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Thunberg condemns slow climate change progress at U.K. parliament

The U.K. has been rocked by climate change focused activity in recent months. In February the environmentally-conscious school strikes in support of climate change action, that were taking base globally, kicked off in Britain. The climate strike by school children was inspired by 16-year-old schoolgirl Greta Thunberg, who first held a solo protest outside Sweden’s parliament in August 2016, and then attended the World Economic Forum at Davos.

READ MORE: New study into the politics of climate change

April 2019 has seen London hit by a range of direct action climate change protests, led by a group called Extinction Rebellion. The mass protests in London have seen roads blocked and transport services, like the Underground disrupted, and access to public places, such as the Natural History Museum hampered.

Extinction Rebellion aims to use direct action to force governments to act urgently on climate change and wildlife declines and halt a “sixth mass extinction”.

Expressing sympathy with the aims of the protest movement, Thunberg was invited to address the U.K. parliament on April 23, 2019. Thunberg, who has given up flying, travelled for two days by train to reach the U.K.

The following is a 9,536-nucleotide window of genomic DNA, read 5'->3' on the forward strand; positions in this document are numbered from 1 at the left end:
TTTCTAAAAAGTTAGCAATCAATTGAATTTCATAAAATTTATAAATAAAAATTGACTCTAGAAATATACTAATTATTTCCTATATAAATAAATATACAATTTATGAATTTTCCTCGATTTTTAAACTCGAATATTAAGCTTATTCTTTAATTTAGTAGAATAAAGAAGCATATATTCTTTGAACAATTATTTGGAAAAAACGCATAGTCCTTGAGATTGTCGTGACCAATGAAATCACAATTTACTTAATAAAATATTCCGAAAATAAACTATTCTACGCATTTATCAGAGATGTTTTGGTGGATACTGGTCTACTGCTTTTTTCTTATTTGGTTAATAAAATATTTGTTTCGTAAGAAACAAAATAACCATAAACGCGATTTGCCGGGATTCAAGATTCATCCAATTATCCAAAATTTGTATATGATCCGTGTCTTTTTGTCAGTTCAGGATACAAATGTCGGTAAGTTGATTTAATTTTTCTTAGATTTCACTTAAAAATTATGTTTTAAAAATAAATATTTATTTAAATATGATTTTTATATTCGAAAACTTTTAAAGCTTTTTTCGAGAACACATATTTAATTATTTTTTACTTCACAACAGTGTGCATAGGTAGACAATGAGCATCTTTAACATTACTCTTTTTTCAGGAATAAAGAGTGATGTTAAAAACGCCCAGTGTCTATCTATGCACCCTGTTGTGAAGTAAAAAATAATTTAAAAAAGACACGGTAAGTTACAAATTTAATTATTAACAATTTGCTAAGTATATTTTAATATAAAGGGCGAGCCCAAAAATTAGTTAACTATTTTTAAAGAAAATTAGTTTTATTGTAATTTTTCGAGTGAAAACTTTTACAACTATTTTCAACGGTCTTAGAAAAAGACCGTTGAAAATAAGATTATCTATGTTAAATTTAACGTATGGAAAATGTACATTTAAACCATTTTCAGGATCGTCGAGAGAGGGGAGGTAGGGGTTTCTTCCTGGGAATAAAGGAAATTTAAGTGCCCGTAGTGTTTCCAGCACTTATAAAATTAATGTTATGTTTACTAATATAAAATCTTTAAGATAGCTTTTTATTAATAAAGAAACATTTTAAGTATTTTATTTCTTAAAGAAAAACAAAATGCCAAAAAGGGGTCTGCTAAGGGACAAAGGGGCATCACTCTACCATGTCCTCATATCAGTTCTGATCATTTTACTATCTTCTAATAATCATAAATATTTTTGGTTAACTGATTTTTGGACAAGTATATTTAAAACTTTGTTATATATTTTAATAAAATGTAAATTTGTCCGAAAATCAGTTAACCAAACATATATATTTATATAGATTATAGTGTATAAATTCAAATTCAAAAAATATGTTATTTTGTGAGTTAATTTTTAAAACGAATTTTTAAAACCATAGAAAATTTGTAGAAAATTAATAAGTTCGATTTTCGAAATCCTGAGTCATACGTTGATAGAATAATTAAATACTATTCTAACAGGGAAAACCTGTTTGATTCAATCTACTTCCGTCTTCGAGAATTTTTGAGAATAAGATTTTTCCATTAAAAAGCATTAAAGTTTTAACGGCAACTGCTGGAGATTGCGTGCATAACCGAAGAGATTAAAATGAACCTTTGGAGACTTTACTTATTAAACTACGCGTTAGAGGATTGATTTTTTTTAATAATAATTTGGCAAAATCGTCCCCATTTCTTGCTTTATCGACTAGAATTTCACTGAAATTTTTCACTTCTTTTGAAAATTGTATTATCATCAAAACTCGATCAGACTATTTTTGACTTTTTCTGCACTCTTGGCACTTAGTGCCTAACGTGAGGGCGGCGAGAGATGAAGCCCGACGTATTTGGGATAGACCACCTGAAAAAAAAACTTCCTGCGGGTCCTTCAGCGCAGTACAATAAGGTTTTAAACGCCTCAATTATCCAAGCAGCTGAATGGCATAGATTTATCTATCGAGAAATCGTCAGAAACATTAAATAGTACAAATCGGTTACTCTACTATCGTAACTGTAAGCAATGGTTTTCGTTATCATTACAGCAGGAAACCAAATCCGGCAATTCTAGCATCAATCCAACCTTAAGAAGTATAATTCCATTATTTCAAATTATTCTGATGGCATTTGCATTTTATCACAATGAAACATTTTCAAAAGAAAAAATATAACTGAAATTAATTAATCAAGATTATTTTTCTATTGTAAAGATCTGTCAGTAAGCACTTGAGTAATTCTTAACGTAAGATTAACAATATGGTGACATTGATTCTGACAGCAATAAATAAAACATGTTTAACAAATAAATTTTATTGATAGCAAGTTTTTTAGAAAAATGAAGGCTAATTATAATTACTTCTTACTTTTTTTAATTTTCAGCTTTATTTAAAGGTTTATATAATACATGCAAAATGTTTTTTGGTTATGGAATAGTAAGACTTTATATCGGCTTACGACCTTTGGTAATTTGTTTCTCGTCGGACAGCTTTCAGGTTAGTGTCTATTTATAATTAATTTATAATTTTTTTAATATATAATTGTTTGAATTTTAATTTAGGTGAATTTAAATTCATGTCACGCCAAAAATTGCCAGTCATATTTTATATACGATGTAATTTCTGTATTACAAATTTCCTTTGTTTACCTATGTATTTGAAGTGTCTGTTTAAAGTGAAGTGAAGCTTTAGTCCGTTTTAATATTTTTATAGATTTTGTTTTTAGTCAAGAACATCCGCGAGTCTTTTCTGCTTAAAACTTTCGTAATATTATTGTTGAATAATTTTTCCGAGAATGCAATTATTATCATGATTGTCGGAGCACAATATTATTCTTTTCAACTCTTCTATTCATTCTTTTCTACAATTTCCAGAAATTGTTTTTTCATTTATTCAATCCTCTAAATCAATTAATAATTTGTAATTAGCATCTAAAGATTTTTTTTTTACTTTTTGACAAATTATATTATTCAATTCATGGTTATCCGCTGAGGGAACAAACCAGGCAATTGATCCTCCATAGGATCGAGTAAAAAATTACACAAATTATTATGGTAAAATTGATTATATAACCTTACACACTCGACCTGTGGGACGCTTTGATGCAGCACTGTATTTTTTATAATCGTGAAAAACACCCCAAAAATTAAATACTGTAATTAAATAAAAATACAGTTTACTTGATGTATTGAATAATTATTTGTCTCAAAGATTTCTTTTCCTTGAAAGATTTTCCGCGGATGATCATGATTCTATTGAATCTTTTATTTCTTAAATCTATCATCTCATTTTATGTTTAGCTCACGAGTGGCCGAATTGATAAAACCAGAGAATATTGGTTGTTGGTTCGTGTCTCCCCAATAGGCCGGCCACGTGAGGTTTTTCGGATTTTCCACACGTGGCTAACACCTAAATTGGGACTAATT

The young activist told a packed room of politicians her future and those of her fellow children had been “sold so that a small number of people can make unimaginable amounts of money”. She also noted that it was important for politicians to act on environmental issues since “most emissions aren’t caused by individuals, they’re caused by corporations and states”.

Thunberg also remarked that the U.K. government’s active support for fossil fuels and airport expansion is “beyond absurd”. She also told the Members of Parliament that “this ongoing irresponsible behaviour will no doubt be remembered in history as one of the greatest failures of humankind.”

Greta Thunberg also got to meet the leaders of each of the U.K.’s main political parties, including Labour and the Liberal Democrats, except for Conservative leader Teresa May who was too busy to attend.

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